Forgotten Gas Attacks in Yemen Haunt Syria CrisisAsher Orkaby
Sept. 16 (Bloomberg) -- The victims “complained of a choking feeling, burning in the stomach, spitting up black blood, partial blindness, black burns on the body, and skin that fell off leaving scars.”
The description is sickeningly reminiscent of the sarin gas attacks in Syria last month, yet this eyewitness testimony was recorded by U.K. politician Neil McLean in the Yemeni village of Jebal Bini Awar in July 1963 after an incident in a four-year campaign of chemical warfare that killed hundreds of Yemeni civilians. The conflict is largely forgotten, but the world’s failed response to repeated chemical assaults 50 years ago haunts the contemporary debate on Syria.
In 1962, a group of military officers overthrew Yemen’s autocratic monarch, Imam Muhammad al-Badr. The imam’s supporters among the northern tribes fought back, prompting Egyptian President Gamal Abdel Nasser, who had helped overthrow his own country’s king a decade earlier, to order a military intervention. Eager to support the spread of Arab nationalist regimes, Nasser dispatched 70,000 soldiers to bolster the fledgling Yemeni republic’s struggle against the imam’s counterrevolution.
The Egyptian-led intervention in this protracted civil war would later be dubbed “Nasser’s Vietnam,” and as the conflict worsened, the Egyptian response to the insurgency’s guerrilla tactics grew desperate. The local population opposed the Egyptian presence, and tribes began shifting their support to the opposition. Eager for a decisive breakthrough, Nasser hoped a massive bombing campaign using poison gas would terrorize the local population into submission.
While the deployment of chemical weapons was no secret, President John F. Kennedy’s administration responded with restrained diplomacy. The U.S. ambassador to Egypt sat Nasser down for a private talk on the folly of using chemical weapons. Nasser’s initial denials were followed by excuses that his military commanders in the field were free to make their own strategic decisions, for which he wasn’t responsible. Under Kennedy’s successor, Lyndon Johnson, economic aid to Egypt was rescinded in part because of the occupation of Yemen and the use of chemical weapons.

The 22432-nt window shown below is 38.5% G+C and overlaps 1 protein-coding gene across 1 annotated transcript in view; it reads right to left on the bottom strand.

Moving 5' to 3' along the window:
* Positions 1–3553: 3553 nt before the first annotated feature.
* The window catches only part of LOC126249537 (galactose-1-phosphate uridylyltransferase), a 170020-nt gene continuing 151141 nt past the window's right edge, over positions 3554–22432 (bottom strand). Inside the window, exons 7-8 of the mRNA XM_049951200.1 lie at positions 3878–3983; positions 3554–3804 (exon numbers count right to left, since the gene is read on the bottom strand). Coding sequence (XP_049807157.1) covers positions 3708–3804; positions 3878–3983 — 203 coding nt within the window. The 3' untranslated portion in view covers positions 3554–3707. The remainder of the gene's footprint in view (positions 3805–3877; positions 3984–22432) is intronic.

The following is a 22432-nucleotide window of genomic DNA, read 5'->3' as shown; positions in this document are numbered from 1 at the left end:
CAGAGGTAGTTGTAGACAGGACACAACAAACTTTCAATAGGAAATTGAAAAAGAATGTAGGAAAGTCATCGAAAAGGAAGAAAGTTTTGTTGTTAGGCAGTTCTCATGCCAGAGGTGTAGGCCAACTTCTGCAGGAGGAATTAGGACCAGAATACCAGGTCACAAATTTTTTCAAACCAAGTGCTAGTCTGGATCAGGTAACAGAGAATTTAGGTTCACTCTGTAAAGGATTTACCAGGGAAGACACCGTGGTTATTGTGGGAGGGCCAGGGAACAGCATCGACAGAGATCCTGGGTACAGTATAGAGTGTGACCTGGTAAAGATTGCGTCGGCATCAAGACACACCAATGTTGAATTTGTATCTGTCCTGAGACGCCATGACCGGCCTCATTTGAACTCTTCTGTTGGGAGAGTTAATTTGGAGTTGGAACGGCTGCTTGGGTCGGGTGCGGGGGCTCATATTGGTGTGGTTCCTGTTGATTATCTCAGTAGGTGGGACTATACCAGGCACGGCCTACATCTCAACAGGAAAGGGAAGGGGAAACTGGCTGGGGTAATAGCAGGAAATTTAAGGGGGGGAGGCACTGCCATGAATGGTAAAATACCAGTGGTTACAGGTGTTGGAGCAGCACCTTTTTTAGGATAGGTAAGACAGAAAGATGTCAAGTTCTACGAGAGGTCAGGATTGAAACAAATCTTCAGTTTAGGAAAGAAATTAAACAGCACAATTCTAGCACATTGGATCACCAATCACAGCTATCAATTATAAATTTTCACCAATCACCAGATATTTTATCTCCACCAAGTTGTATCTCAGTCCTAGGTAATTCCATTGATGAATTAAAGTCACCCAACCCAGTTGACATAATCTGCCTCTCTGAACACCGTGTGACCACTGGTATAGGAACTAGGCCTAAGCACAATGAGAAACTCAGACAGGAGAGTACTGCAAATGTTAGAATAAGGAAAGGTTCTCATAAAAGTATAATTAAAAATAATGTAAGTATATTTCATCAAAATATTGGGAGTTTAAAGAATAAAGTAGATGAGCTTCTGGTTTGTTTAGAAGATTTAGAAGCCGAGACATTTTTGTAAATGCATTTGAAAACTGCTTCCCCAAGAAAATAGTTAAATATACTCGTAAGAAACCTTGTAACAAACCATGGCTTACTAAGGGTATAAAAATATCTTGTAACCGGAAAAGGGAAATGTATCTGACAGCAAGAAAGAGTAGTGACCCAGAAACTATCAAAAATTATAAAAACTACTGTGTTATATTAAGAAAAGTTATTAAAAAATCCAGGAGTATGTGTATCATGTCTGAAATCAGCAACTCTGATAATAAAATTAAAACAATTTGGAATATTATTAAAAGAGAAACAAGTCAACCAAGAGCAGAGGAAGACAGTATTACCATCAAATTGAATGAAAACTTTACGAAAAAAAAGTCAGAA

The U.S. government pushed international committees to investigate the attacks. The International Red Cross released a full report, as did a team of U.K. mercenaries working with the opposition. These investigations showed that the Egyptians began experimenting with poison and chemical bombs in 1963.
These initial amateurish munitions were augmented by a Soviet shipment of new gas bombs in January 1964.
Victims died 10 to 50 minutes after an attack, blood emerging from their noses and mouths without any marks on their skin. Autopsies confirmed death by pulmonary edema caused by breathing a poisonous gas. Final studies concluded that mustard gas was the likely culprit, as it was relatively simple to manufacture and matched the symptoms of the victims.
Leaders then faced the dilemma of what to do with this intelligence. The answer was essentially nothing. Although a few American alarmists worried the Soviets were using Yemen as a chemical-warfare testing ground, a seemingly remote conflict between two Arab states was of little interest. On the other side of the Red Sea, Israeli officials were panicked by the Egyptian chemical attacks and began mass distribution of gas masks, though they showed no concern about Yemen itself.
The imam and his opposition forces published gruesome pictures of the victims in an attempt to garner public support. The United Nations Security Council remained inactive, however, as the Soviets blocked condemnation of their Egyptian ally. As the frequency of Egypt’s attacks accelerated in early 1967, the International Red Cross brought its campaign to the floor of the UN to garner a response to the gassings in Yemen. It received only a shipment of gas masks. Over the course of the five-year civil war, bombing continued unaffected by international criticism, and Nasser’s military was essentially given free reign.
Respite finally arrived for Yemeni civilians in June 1967, when the Egyptian forces were defeated by Israel in the Six-Day War. Nasser had no choice but to pull his soldiers from Yemen to help secure the home front. Yet even as they withdrew, the Egyptians couldn’t resist inflicting several additional rounds of gas bombings.
The chemical-warfare campaign in Yemen isn’t part of the discussion about what to do in Syria today. The hundreds killed and thousands injured received little international recognition, public memorials or collective condemnation of the perpetrators. Nor did it provoke any soul-searching over the world’s inability to stop chemical attacks on Middle Eastern civilians.
Fifty years later, Western powers struggle for a way to show Syria that the use of poison gas is intolerable. Yet the failure to act in Yemen is a sobering reminder that complex chemical-warfare problems are rarely quickly solved, nor is justice delivered for the victims.
(Asher Orkaby is a Ph.D. candidate in modern Middle East history at Harvard University.)
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